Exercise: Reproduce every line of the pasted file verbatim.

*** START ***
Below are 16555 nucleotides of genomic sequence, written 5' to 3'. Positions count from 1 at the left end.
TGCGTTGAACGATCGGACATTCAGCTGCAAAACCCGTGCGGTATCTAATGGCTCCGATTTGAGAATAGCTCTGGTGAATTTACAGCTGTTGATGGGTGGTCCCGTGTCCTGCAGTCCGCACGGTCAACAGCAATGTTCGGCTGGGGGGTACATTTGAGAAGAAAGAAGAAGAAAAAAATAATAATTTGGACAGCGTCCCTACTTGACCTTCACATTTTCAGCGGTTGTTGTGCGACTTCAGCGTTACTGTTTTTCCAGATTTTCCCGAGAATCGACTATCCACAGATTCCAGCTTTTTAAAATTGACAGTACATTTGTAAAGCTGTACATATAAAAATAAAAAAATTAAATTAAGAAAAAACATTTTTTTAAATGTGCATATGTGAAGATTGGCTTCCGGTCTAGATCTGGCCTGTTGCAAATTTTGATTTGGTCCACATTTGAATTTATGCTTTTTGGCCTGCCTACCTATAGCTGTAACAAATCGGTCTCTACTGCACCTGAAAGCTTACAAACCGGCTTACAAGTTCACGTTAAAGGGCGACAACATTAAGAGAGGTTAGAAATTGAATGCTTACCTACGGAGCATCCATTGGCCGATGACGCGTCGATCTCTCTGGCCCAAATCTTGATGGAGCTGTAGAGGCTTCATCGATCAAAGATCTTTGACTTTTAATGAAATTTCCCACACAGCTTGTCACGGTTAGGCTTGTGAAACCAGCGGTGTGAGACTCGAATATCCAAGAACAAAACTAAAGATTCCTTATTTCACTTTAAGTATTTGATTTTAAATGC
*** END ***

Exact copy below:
Below are 16555 nucleotides of genomic sequence, written 5' to 3'. Positions count from 1 at the left end.
TGCGTTGAACGATCGGACATTCAGCTGCAAAACCCGTGCGGTATCTAATGGCTCCGATTTGAGAATAGCTCTGGTGAATTTACAGCTGTTGATGGGTGGTCCCGTGTCCTGCAGTCCGCACGGTCAACAGCAATGTTCGGCTGGGGGGTACATTTGAGAAGAAAGAAGAAGAAAAAAATAATAATTTGGACAGCGTCCCTACTTGACCTTCACATTTTCAGCGGTTGTTGTGCGACTTCAGCGTTACTGTTTTTCCAGATTTTCCCGAGAATCGACTATCCACAGATTCCAGCTTTTTAAAATTGACAGTACATTTGTAAAGCTGTACATATAAAAATAAAAAAATTAAATTAAGAAAAAACATTTTTTTAAATGTGCATATGTGAAGATTGGCTTCCGGTCTAGATCTGGCCTGTTGCAAATTTTGATTTGGTCCACATTTGAATTTATGCTTTTTGGCCTGCCTACCTATAGCTGTAACAAATCGGTCTCTACTGCACCTGAAAGCTTACAAACCGGCTTACAAGTTCACGTTAAAGGGCGACAACATTAAGAGAGGTTAGAAATTGAATGCTTACCTACGGAGCATCCATTGGCCGATGACGCGTCGATCTCTCTGGCCCAAATCTTGATGGAGCTGTAGAGGCTTCATCGATCAAAGATCTTTGACTTTTAATGAAATTTCCCACACAGCTTGTCACGGTTAGGCTTGTGAAACCAGCGGTGTGAGACTCGAATATCCAAGAACAAAACTAAAGATTCCTTATTTCACTTTAAGTATTTGATTTTAAATGC